TRIO Upward Bound students at North Lake College recently completed their annual 6-week Summer Enrichment program, which provides high school students with a college experience by learning a variety of fun academic activities. The program highlights include a Science, Technology, Engineering, and Math (STEM) Day with Lockheed Martin, and programming robots to draw at a simulation based on NLC’s beloved semesterly event, Chalk It Up.
The program kicked off the summer by hosting a STEM Day with Lockheed Martin at the Central Campus to showcase STEM careers in the fields of engineering, computer programming and physics. Stomp rockets, wind turbine testers, virtual reality (VR) and a F-35 Flight Simulator were among the group of stations set up for students to learn the functions of how each operate.
Some stations required precise calculations in order to be tested successfully, which provided students with an opportunity to think strategically. TRIO Upward Bound students from Richland and Eastfield College were also in attendance for the event.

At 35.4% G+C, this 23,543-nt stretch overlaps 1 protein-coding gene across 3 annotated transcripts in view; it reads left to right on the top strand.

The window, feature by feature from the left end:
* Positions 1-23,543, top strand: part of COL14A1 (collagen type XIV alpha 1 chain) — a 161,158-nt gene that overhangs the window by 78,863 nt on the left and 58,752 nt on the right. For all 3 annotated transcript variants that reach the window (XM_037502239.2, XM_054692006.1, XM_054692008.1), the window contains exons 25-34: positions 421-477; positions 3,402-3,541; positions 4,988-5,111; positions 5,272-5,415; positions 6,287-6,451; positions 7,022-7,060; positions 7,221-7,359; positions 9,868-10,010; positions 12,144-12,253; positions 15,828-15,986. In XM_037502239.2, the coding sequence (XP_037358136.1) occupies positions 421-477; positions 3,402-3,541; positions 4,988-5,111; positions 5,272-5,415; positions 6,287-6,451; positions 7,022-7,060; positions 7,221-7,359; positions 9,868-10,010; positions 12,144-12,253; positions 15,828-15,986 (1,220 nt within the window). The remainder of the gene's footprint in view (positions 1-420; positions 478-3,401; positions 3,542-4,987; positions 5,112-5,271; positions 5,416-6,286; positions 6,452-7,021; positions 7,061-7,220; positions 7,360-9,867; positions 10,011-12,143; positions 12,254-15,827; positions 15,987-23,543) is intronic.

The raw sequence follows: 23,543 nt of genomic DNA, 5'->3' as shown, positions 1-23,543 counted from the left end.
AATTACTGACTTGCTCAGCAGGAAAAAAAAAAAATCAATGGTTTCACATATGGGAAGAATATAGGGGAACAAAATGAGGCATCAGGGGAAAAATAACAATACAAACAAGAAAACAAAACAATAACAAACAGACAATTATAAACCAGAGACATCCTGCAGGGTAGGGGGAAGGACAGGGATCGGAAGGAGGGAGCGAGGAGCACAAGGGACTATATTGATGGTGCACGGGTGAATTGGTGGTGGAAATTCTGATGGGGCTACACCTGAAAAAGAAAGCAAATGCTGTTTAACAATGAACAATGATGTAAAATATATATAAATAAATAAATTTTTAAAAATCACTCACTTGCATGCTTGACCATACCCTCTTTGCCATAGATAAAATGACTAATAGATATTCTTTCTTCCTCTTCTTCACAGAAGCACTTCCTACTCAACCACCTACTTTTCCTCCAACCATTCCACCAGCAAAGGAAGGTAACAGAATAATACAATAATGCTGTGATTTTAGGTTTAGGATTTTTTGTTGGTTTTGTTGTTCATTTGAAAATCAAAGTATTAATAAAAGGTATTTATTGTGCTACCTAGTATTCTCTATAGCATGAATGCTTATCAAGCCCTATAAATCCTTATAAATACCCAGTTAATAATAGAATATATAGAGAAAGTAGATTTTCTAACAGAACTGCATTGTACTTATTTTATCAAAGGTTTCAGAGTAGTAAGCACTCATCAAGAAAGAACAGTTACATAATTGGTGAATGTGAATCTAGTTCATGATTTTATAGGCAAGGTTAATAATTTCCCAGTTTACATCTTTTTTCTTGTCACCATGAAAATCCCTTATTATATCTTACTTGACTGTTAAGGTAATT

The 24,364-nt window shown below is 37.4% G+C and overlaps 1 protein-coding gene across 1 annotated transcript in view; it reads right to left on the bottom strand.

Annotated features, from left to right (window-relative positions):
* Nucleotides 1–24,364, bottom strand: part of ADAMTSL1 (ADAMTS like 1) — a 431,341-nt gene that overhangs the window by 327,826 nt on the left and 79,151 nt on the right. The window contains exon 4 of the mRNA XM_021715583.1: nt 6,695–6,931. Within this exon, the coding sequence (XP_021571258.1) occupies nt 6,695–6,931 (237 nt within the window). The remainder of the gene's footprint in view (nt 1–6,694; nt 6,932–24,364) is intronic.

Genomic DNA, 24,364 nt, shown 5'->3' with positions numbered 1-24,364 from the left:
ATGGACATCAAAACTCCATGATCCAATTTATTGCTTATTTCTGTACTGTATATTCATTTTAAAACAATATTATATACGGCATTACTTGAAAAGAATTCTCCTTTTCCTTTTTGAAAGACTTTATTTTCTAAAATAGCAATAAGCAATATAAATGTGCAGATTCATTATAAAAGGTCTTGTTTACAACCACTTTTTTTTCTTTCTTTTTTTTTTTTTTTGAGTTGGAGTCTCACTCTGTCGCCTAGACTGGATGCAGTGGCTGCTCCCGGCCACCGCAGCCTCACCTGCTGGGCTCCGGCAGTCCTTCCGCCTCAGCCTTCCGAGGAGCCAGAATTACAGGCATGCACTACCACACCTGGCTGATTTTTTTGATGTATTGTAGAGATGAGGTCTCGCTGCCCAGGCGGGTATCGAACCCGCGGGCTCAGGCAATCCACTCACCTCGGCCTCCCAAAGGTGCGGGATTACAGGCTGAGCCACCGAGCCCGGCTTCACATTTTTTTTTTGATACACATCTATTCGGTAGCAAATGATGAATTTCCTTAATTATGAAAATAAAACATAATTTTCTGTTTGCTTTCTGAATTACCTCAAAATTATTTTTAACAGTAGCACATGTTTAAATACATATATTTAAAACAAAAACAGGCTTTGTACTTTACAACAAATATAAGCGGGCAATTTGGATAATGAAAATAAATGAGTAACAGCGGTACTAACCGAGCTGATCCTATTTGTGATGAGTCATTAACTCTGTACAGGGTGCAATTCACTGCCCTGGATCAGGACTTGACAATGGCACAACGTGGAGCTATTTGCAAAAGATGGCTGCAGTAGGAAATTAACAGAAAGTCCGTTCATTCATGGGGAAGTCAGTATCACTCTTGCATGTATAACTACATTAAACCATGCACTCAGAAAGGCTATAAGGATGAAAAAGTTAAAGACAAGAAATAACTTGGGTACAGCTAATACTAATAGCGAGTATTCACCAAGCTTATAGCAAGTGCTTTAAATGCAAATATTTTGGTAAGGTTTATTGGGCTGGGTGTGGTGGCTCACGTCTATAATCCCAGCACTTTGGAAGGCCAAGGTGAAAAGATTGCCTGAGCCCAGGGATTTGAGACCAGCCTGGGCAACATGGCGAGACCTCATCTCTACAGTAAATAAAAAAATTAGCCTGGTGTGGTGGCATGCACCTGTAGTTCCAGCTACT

Is it impossible for robots to draw? The answer is no! NLC’s TRIO Upward Bound students had already programmed robots to dance by learning how to control them by code.
NLC Instructors George Driscoll and Sheetal Joshi worked with the students daily during the course of the program to teach them how to assemble and program small robots. In addition, the students were provided with a brief introduction to 3D modeling and printing.
“For the students in the program, we figuratively taught them how to swim by throwing them in the deep end of the pool,” explained Professor Driscoll, when asked about his approach in teaching the summer students. “My job was to get students engaged in problem solving and collaborating together while having fun and thinking outside of the box.”
Inspired by NLC art faculty, the math and science instructors for the summer program arranged students to control their robots to perform their version of the college’s Chalk It Up event. Instead of students drawing artwork with chalk themselves, the artwork was drawn by robots. Chalk was attached to the robots, which was controlled by the students who had to use both left and right brain coordinator in order to think strategically and creatively.